What is the Best Structure and at What Stage in Your Growth?
There are many possibilities when it comes to how you structure your SaaS team depending on your business model, stage of growth and product. The most commonly seen structure in practice is outlined below and is recommended by many SaaS industry leaders.
Like any startup, in small SaaS businesses the founder is likely to be responsible for all sales from qualifying leads and conducting sales demos through to onboarding clients. They are then supported in product and tech along with administration/operations.
There is always a critical point when the founder needs to move out of the sales role, which is generally in response to a bottleneck leading to missed opportunities or customer churn.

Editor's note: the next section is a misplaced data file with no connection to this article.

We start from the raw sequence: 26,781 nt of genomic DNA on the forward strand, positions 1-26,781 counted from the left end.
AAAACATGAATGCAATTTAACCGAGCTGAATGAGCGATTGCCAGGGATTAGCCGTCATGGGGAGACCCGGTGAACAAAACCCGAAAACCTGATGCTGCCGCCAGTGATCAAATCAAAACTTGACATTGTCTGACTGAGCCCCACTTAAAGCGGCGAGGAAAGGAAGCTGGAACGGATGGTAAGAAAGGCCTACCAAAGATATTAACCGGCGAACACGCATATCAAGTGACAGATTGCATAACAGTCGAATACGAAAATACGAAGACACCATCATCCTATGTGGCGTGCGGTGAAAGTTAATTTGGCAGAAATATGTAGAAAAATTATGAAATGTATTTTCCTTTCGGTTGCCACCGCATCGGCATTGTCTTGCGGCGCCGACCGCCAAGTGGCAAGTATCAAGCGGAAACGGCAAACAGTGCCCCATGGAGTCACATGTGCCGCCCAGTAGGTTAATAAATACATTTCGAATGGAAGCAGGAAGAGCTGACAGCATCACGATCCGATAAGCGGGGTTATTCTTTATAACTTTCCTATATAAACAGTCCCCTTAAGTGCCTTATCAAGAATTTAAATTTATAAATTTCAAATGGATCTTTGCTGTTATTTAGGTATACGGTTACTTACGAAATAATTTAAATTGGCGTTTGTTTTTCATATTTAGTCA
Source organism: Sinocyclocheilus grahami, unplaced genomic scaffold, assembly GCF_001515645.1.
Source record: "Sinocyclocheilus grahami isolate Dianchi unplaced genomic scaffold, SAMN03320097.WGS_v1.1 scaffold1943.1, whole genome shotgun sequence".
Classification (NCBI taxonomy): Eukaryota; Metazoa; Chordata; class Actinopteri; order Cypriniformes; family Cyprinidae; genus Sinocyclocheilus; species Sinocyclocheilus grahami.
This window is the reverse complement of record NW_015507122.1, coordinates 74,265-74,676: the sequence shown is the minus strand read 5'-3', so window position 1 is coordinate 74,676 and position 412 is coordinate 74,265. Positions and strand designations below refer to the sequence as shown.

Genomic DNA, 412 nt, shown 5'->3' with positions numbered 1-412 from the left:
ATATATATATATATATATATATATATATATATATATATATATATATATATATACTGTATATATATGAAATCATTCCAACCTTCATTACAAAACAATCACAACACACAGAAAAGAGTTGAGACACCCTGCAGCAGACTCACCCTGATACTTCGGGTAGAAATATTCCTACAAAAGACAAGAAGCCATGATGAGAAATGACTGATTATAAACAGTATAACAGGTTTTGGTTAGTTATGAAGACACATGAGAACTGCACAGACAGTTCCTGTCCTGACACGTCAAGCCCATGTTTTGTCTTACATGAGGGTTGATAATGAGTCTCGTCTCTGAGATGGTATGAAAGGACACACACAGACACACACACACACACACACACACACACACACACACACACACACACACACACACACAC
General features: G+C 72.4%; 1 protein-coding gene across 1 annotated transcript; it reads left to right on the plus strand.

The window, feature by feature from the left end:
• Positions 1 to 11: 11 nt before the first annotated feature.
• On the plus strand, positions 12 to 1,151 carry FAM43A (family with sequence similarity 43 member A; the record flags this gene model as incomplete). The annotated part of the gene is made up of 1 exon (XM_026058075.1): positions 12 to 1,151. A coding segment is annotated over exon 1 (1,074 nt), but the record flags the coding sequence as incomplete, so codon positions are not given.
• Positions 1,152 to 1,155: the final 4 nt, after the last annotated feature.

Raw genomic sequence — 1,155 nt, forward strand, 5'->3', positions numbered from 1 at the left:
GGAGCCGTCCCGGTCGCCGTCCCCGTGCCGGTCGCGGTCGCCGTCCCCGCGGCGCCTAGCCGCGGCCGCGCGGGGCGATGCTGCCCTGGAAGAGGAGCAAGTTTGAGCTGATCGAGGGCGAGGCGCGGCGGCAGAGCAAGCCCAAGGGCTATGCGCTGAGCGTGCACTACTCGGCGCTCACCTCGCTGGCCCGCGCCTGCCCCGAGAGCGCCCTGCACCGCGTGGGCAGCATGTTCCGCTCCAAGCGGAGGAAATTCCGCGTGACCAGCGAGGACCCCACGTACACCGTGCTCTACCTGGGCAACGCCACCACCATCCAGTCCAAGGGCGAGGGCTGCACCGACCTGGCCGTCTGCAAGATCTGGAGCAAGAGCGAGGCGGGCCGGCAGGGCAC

As you grow, you’ll likely start building out a focused sales and marketing department which will sit alongside your product and tech and admin/operations. These verticals will likely have their own managers and be responsible for the delivery and development of their teams.
Sales and marketing may divide further into functions such as Sales Development, Business Development, Account Executives and Customer Success mirroring your sales pipeline process.
When you reach 100+ employees, you’ll need to adapt your model again and base it on your business goals and needs. For example, if you have a solid subscription base with minimal churn you might decide to invest more in customer success to drive higher referral rates and upselling opportunities. Or if you’re feeling the pain of churn, you might need to review your product based on feedback.